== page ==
Updated at 5:19 p.m. April 5
Dallas County Judge Clay Jenkins announced during a Sunday afternoon press conference the launch of a virtual food drive to benefit North Texans struggling with food insecurity as a result of the coronavirus crisis.
Money donated to the Neighbors Helping Neighbors drive will go toward 25-pound food boxes distributed through the North Texas Food Bank, Jenkins said.
"As you can imagine, there are a lot of people who for the first time in their lives are experiencing hunger," he said.
According to Jenkins, the state has said it is not able to provide additional funding to stock food banks. This comes at a time when demand for North Texas Food Bank services are at an all-time high, he added.
Jenkins said he has asked Gov. Greg Abbott to unlock additional SNAP and WIC benefits approved by Congress last week. Texas is the only state that has not yet done so, he added.
"If we can't get help replenishing our food banks, please at a minimum do what every other state is doing," he said.
Those who wish to donate to the food drive can visit www.dallascountycovid.org. Jenkins urged county residents to donate money instead of food bought from the grocery store.
"We are running out of food for these hungry families," he said. "Please give online and let us buy at bulk rates what we know they need."
Updated at 1:35 p.m. April 5
Dallas County health officials reported 97 additional cases of the novel coronavirus as of 10 a.m. April 5, bringing the total cases in the county to 1,112.
About 71% of cases involve people who are over 60 years old or who have at least one known high-risk chronic health condition, according to health officials. About 28% of the county's patients hospitalized with COVID-19 have diabetes, officials stated.
“We will get through this, North Texas," Dallas County Judge Clay Jenkins said in a statement.
He outlined four things to help residents "stay strong throughout this crisis."
"First, please don’t let the uncertainty overwhelm you," he said. "Rather, take life one day at a time. Second, many of you are leading in your homes or jobs. Let someone else lead for a few hours or a day and recharge so you can stay in the fight. Third, you can’t help everyone but you can help someone. Do for one what you wish you could do for all. For instance, give to the North Texas Food Bank (@ntfb). And finally, practice gratitude. Gratitude drives out despair."
He also gave thanks to those who are working on the front lines to help others amid the coronavirus crisis.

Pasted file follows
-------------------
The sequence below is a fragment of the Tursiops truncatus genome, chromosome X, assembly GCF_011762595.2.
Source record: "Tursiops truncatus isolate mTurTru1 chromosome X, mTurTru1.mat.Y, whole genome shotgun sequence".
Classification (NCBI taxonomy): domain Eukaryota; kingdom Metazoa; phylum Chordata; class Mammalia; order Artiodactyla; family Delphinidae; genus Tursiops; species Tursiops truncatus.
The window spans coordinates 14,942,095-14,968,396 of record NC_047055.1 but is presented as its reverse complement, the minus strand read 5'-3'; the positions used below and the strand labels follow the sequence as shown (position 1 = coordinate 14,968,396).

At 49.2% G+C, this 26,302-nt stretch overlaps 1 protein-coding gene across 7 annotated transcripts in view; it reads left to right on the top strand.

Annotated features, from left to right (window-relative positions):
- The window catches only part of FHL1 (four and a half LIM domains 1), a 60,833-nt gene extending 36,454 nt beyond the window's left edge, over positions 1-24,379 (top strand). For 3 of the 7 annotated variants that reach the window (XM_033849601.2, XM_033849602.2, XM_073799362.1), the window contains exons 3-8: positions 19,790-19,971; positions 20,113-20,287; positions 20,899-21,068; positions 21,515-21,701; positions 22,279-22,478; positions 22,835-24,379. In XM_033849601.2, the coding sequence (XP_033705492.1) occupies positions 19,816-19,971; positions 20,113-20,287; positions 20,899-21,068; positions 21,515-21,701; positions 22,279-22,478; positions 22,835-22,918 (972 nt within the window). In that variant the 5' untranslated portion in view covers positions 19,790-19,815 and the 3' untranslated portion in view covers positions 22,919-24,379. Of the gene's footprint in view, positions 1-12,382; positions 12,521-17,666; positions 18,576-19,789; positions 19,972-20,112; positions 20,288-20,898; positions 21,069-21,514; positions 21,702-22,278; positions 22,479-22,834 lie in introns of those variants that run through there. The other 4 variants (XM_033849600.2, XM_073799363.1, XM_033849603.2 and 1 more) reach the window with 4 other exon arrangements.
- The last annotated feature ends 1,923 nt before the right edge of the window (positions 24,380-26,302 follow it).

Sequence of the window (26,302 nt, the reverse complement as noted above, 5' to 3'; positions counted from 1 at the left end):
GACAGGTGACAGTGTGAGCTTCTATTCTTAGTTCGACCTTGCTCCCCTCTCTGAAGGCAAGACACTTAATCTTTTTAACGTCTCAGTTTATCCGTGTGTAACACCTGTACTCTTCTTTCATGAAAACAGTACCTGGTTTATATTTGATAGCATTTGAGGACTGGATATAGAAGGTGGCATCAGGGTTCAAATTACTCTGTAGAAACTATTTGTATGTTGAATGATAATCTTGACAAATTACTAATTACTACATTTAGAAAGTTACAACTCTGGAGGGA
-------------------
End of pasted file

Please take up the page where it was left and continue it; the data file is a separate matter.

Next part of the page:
"I’m thankful for our healthcare and essential business heroes, first responders, your spirit, my team’s hard work and my family being together," he said. "What are you thankful for? #StayWellTexas."
More information from Dallas County about COVID-19 is available here.
Collin County has reported a total of 268 cases and three deaths as of April 4. More information from Collin County is available here.
Updated 12:39 p.m. April 4
Dallas County is reporting 94 new cases of the coronavirus, bringing the countywide case tally to 1,015.
A Dallas man in his 30s with no underlying health conditions has died, according to an April 4 press release. This marks the 18th death from the virus in Dallas County.
About three-quarters of cases requiring hospitalization involve patients who are over the age of 60 or have at least one known underlying health condition, according to the county.
Dallas County's daily case count reports can be found at this link.
Updated 4:30 p.m. April 3
Collin County health officials announced April 3 that an Anna woman in her 40s has died due to COVID-19, making it the second coronavirus-related death in Collin County.
The woman died in a local hospital April 2 and no other personal details were shared.
“All of us at Collin County are saddened at the report of a second COVID-19 death within our community,” Collin County Judge Chris Hill said in the release. “To her family, please know that you are in our thoughts and prayers during this difficult time.”
Collin County had 227 confirmed cases as of April 3.
Updated at 2:09 p.m. April 3
The number of confirmed coronavirus cases in Dallas County has risen to 921, with an additional 90 cases reported since April 2.
This is a slight decline from Wednesday and Thursday, which both saw 100 new cases reported overnight.
“We are beginning to see some rays of hope that we are benefiting from the Safer at Home order I implemented on March 22,” Dallas County Judge Clay Jenkins said in a release. “The next two weeks are critical to #FlattenTheCurve. Please stay home and save lives.”